Book Review by Ursus
Goldsworthy's book already having been reviewed by someone with actual scholarly credentials, I will not attempt to replicate, much less surpass, said review. What I intend to offer is a complimentary review written by a general reader with the interests of other general readers in mind. With that being said, The Fall of the West is a thought provoking book on the latter stages of Roman history.
The introduction and conclusion alone are priceless, wherein the author takes to task the penchant of some commentators, particularly on the European side of the Atlantic, to compare contemporary American hegemony with Roman imperialism. It is further always implied by these comparisons that as the latter eventually collapsed, so must the former. It is further still implied that this would somehow be of great benefit to all noble and enlightened peoples. Despite the post-colonial predilection for eschewing all means of power as inherently exploitive, Goldsworthy points out that:
American influence and Roman imperialism are different animals
Despite some pressing problems, American power is not destined to collapse in the same manner as the Roman West
Roman subjects were not appreciably better for the collapse of the central imperial authority (quite the opposite), and the world should not be so quick to cheer a hypothetical collapse of American leadership given the dubious alternatives that await to fill the vacuum
That a noted British scholar finally has the courage to say this is compelling, and I hope helps to suppress the common occurrences of such cliched comparisons at the various cocktail parties (and also, it must be said, on UNRV's very own discussion fora) where they transpire with annoying frequency.
Aside from the introduction and its related epilogue, the work is divided into three parts. Part 1 traces the reign of Marcus Aurelius through the Crisis of the Third century to the rise of Diocletian. In many ways the reign of Marcus Aurelius was the height of the empire left by Augustus, but the generations that followed witnessed a painful transformative process. Part II begins with Diocletian's attempts to rebuild from the rubble, reorganizing the empire into a new entity. It ends with the political split of the empire between East and West. Part III then details the sordid legacy of the Western Empire as emperors fought rivals, and barbarian warlords fought Roman generalissimos who were themselves often of barbarian extraction. The West increasingly loses ground until it is a patchwork of barbarian kingdoms loosely carrying on Roman traditions. Part III ends with the rise of the Islamic invaders who in turn dismember the outer realms of the surviving Eastern empire.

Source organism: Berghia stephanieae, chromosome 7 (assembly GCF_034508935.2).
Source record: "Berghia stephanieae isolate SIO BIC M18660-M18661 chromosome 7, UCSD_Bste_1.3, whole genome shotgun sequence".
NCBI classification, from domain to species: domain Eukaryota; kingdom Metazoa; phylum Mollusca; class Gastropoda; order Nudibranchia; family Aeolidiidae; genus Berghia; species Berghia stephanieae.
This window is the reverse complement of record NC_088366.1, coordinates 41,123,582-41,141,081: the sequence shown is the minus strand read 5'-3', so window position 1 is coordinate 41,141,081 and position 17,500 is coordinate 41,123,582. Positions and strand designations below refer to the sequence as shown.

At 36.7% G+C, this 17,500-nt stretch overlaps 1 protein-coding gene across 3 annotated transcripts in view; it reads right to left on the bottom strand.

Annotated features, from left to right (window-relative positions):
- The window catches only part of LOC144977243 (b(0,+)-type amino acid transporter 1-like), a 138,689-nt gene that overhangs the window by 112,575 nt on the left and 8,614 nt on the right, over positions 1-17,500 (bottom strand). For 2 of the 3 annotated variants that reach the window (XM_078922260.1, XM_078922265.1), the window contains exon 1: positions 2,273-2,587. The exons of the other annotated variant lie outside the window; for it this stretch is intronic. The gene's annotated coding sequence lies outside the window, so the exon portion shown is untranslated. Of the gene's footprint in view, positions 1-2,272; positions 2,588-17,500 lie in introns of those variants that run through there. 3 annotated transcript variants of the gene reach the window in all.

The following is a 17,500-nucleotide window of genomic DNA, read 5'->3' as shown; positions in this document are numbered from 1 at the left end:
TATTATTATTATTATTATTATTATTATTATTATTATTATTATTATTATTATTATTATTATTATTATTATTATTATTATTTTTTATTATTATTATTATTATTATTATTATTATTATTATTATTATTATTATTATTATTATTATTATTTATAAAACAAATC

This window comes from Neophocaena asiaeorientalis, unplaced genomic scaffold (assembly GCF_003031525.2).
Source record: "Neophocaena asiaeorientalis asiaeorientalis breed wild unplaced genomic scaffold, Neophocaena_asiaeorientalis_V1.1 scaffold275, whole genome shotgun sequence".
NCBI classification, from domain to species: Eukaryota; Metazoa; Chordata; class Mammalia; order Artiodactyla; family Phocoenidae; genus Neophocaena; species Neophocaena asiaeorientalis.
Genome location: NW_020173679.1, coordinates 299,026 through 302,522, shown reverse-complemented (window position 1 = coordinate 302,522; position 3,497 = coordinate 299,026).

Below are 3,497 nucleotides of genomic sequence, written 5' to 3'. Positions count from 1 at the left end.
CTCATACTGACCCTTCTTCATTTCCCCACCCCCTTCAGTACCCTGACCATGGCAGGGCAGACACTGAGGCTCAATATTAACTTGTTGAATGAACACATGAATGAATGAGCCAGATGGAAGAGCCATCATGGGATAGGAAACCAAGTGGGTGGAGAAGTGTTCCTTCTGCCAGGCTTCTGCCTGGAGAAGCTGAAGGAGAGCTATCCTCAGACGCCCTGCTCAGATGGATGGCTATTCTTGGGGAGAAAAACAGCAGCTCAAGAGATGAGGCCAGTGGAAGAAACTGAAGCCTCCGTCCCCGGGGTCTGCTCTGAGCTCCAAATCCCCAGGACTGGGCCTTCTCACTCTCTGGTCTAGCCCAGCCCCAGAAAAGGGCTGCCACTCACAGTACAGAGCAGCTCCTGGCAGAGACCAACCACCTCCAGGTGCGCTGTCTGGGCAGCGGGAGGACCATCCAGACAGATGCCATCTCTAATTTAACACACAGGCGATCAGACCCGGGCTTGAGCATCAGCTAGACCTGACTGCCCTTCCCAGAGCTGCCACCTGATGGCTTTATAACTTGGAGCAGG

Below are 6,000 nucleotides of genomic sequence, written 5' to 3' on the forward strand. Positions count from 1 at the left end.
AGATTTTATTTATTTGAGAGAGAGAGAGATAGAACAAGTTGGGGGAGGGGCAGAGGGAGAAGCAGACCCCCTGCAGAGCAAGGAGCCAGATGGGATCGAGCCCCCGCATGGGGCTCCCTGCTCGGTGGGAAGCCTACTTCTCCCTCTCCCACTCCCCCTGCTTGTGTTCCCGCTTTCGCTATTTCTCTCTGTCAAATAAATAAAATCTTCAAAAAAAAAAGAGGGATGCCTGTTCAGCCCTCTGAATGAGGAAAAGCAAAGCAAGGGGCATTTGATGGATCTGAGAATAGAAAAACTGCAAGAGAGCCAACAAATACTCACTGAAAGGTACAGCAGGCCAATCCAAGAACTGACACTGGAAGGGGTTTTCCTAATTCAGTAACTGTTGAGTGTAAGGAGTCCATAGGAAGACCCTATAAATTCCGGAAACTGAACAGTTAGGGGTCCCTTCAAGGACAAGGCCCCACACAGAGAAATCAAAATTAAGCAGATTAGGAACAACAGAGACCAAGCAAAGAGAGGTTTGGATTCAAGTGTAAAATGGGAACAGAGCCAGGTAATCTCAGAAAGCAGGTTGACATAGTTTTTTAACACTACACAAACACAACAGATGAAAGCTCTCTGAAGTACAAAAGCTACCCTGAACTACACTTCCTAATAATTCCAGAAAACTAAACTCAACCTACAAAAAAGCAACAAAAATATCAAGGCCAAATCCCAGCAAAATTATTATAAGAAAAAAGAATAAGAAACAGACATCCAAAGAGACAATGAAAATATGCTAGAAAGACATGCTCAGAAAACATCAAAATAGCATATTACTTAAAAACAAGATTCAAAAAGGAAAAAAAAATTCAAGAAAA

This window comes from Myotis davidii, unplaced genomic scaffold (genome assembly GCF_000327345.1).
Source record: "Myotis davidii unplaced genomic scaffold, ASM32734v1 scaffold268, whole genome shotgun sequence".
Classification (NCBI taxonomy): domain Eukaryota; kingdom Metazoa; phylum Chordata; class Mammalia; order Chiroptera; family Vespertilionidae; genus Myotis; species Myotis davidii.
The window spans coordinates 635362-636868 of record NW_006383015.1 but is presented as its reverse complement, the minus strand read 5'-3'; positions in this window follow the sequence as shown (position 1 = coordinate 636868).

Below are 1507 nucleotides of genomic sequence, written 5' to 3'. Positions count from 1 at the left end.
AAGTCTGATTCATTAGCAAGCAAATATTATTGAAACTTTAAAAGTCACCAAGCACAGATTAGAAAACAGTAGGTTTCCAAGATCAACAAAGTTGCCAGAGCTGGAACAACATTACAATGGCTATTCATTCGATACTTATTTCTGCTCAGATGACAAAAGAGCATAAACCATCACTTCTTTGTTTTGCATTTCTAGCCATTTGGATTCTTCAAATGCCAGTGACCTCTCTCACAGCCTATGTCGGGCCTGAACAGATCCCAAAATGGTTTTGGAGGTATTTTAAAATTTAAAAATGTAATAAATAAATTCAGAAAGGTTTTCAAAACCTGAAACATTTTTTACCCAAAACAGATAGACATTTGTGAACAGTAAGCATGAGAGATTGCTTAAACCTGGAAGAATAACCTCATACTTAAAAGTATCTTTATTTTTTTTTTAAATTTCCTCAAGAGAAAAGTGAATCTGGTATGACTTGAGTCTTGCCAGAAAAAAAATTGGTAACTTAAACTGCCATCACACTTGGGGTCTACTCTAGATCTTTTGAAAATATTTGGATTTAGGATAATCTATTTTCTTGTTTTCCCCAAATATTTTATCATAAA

Goldsworthy's book is largely in response to the most recent scholars, such as Peter Heather, who paint a picture of a vibrant later empire only torn apart by Germanic supertribes and a reborn Persian superpower. Goldsworthy disagrees on both fronts. He claims there is no sufficient evidence to paint the later empire as being as prosperous or as strong as Augustus' Principate. Nor does he see the Persians or various barbarian tribes as being especially larger or more organized opponents than what confronted the earlier emperors. Instead Rome's greatest enemy was itself. The constant civil wars fought after Marcus Aurelius destabilized Roman society and weakened the borders, allowing otherwise weak enemies to exploit Roman instability.
The later emperors cared more about mere survival than about imperial welfare at large, which led to deleterious reforms. Senators were excluded from military command so as to no longer threaten the emperor, but ironically this opened the power struggle to a much wider and far less predictable strata of society below them, namely Equestrian officers and bureaucrats. Furthermore, the split between the civil bureaucracy and the military forces, and the increasing division of both into smaller units, was designed to prevent any one official from having the resources to overthrow the emperor. But this also had the effect of reducing the empire's ability to quickly marshal the necessary resources to oppose foreign invasion. The result was of course an increasing trickle of foreign foes who were allowed to occupy the land, thus depriving the West of needed tax revenue, which in turn weakened the army and bureaucracy, and so encouraging more infiltration and forced settlement.
The tale of western Roman collapse is a long and depressing epic, but Goldsworthy tells it expertly. The prose is enchanting: intelligent but direct and always engaging. Where some saw his Caesar biography as rather needlessly verbose, the author manages in this work to condense about four hundred years of Roman history into as many pages. The books also contains various maps and illustrations, charts and tables, and several pages of photographs. The last hundred pages is populated by a chronology, glossary, bibliography, end notes and an index. This is an excellent narrative for the general reader interested in late antiquity, whether or not one fully agrees with the author's conclusions.
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